In addition to the interesting connection between Potok, a Conservative Rabbi and Camus, a non-theistic existentialist, Potok also brings God back into the existential equation with his earnest choice to quit waiting for God in establishing the post-Holocaust state of Israel. "Reb Saunders sits and waits for the Messiah. I am tired of waiting. Now is the time to bring the Messiah, not to wait for him" (207).
Camus and Sartre, though non-theists, do not consider proofs denying the existence of God as important. Their concern lies with man's freedom to choose his morality, to make himself. In fact, Sartre states that existentialism "declares, rather, that even if God existed that would make no difference from its point of view" (CRB). The emphasis, then, in an existential response to the problem of modern morality lies in the freedom of choice.
However, Maimonides, mentioned in Potok, provides a contrast to Sartre's complete emphasis on man's total control in making himself. In the Mishneh Torah, Maimonides attributes any moral disposition to one or a combination of three influences:
Between any moral disposition and its extreme opposite, there are intermediate dispositions more or less removed from each other. Of all the various dispositions, some belong to a man from the beginning of his existence and correspond to his physical constitution. Others are such that a particular individual's nature is favorably predisposed to them and prone to acquire them more rapidly than other traits. Others again are not innate, but have been either learned from others, or are self-originated, as the result of an idea that has entered the mind or because, having heard that a disposition is good for him, and should be cultivated by him, one trained himself in it till it became part of his nature. (1.2)
This traditional concept of ethical conduct seems to reflect the modern confusion over nature, nurture, or choice when reasoning about morality.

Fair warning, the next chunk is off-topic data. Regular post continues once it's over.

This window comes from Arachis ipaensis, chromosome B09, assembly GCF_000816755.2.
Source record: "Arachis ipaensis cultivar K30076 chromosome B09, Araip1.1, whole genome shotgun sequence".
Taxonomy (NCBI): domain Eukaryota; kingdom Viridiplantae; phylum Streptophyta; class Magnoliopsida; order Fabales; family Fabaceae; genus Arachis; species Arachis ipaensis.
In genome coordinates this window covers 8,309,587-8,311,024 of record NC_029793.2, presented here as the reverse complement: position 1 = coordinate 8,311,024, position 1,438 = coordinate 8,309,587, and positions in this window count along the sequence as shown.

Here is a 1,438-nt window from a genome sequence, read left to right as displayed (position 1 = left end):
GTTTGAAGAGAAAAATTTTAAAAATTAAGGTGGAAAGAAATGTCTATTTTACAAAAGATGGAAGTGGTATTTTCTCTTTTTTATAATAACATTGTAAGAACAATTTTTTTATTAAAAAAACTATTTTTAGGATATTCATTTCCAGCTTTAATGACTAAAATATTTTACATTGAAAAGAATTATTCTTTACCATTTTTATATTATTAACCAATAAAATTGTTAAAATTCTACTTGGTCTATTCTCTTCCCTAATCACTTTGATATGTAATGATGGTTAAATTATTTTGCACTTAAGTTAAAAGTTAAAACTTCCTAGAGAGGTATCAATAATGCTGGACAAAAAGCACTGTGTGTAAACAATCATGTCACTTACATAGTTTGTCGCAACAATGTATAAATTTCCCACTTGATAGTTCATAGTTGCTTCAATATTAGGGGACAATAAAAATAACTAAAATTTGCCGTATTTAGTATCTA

Whether ascribing to Sartre's completely existential emphasis on man's freedom to choose always, or to the somewhat more traditional theistic authority which still assigns at least the initial burden of choice to man, Camus' existential response, provides an honest, relevant, and dependable answer to the modern dilemma of meaning and morals, ethical values and responsibility. If man's first choice is to go with God, then his life may be a little easier "on the side of the angels" (Camus, 163), though a struggle remains in knowing God's will and making it ours. At least God has not taken away our freedom to choose by providing irrefutable proof of His existence. All told, though, this writer sides with Camus' world shaped by death, where it might "be better for God if we refuse to believe in Him and struggle with all our might against death" (128). Such a struggle inherently, instinctively seems more worthy of a final rest, of a "hope for some peace" and a "decent death."
Bennett, John G. Talks on Beelzebub's Tales. Boston: Weiser Books, 1988.
Camus, Albert. The Plague. New York: Vintage International, 1991.
Central Intelligence Agency (CIA). World Factbook. Washington, DC: 2001. Originally accessed (but currently unavailable) at
<https://www.bartleby.com/> and <https://www.cia.gov/library/publications/the-world-factbook/>. Try these sites now:
"Comparative National Statistics." 2000 Britannica Book of the Year. Encyclopaedia Britannica, Inc., 2000.
Course Readings Book (CRB). Humanities 6361. "Literature of Religious Reflection." Southern Methodist University: Spring Semester, 2002.
Maimonides, Moses. "Book One: Knowledge." Mishneh Torah. SCCL 6310. "Science, Ethics and Societal Concerns." Southern Methodist University: Course handout, Fall Semester, 2001.
Potok, Chaim. The Chosen. New York: Fawcett Crest, 1967.
Richardson, Robert G. "History of Medicine." The New Encyclopaedia Britannica: Macropaedia. 15th ed. 1981.
Shields, Kenneth. Humanities 6361. "Literature of Religious Reflection." Southern Methodist University: Class notes, 15 January 2002.
Swinburne, Richard. The Existence of God. 1979. Rev. ed. Oxford: Oxford University Press, 1991.